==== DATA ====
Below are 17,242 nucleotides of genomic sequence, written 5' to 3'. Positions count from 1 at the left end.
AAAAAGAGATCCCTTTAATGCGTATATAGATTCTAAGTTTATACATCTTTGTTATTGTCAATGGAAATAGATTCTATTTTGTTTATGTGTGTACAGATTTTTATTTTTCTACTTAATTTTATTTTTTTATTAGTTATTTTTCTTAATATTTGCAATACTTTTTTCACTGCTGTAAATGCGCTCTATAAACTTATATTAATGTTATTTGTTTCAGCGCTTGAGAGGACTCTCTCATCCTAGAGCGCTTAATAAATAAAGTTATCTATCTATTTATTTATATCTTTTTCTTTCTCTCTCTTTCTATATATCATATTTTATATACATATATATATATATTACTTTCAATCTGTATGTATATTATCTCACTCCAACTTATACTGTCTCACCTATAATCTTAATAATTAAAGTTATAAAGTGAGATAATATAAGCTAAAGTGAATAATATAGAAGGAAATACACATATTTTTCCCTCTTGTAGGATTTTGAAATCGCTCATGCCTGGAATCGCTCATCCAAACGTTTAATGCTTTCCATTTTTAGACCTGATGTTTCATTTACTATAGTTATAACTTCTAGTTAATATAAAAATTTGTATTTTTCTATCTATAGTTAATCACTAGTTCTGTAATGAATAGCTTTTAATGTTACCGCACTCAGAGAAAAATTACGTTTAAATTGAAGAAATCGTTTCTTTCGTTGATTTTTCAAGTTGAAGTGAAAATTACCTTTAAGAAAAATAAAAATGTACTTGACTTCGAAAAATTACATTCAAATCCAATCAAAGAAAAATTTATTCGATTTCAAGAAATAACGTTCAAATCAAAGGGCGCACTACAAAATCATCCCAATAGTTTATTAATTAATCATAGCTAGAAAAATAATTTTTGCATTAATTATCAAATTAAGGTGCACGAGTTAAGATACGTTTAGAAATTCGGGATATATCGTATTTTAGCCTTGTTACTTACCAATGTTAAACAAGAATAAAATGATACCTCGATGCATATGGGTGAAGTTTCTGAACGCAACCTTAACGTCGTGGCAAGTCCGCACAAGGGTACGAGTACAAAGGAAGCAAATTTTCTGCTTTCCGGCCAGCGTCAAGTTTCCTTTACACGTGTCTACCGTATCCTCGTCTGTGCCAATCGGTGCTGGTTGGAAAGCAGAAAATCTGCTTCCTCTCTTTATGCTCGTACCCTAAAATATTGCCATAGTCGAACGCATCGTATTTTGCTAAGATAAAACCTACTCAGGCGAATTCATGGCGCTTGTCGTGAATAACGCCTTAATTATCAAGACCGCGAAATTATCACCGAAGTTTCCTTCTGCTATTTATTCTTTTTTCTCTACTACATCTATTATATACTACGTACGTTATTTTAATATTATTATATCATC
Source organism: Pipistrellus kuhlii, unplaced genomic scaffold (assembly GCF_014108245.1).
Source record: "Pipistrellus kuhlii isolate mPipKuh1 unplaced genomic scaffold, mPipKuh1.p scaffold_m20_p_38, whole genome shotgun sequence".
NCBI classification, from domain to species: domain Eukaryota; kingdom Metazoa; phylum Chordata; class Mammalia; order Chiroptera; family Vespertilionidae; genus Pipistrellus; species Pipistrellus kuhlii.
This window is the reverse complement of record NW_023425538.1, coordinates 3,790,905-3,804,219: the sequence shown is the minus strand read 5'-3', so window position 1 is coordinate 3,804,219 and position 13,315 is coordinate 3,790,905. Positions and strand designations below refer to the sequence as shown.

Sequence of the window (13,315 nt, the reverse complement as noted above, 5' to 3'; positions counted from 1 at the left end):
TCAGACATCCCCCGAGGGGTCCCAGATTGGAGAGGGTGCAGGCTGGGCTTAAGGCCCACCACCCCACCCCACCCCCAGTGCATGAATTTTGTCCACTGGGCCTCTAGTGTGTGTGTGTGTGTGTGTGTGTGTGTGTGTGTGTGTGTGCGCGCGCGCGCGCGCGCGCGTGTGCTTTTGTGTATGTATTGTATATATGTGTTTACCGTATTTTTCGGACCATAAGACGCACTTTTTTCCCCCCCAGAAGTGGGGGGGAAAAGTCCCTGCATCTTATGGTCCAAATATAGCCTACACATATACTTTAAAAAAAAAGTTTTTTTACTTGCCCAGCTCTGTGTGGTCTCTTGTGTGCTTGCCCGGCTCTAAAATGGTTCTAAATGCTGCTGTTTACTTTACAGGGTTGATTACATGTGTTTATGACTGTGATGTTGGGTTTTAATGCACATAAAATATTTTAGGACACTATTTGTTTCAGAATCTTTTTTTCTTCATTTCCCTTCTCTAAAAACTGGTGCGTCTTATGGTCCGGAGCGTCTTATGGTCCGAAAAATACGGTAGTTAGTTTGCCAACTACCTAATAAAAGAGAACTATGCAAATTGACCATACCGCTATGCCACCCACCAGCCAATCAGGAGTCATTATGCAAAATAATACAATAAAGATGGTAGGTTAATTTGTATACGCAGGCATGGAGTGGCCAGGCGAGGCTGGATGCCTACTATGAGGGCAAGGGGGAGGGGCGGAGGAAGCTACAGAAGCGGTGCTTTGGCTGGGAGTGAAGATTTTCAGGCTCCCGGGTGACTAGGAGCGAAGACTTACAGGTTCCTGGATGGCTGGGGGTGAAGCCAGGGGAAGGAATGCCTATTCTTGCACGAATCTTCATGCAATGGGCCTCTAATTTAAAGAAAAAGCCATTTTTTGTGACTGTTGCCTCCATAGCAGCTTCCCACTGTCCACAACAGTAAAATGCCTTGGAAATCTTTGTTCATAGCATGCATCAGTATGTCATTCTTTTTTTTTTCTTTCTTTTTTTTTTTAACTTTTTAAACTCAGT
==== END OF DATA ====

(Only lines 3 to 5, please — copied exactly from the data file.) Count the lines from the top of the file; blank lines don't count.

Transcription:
Source organism: Pipistrellus kuhlii, unplaced genomic scaffold (assembly GCF_014108245.1).
Source record: "Pipistrellus kuhlii isolate mPipKuh1 unplaced genomic scaffold, mPipKuh1.p scaffold_m20_p_38, whole genome shotgun sequence".
NCBI classification, from domain to species: domain Eukaryota; kingdom Metazoa; phylum Chordata; class Mammalia; order Chiroptera; family Vespertilionidae; genus Pipistrellus; species Pipistrellus kuhlii.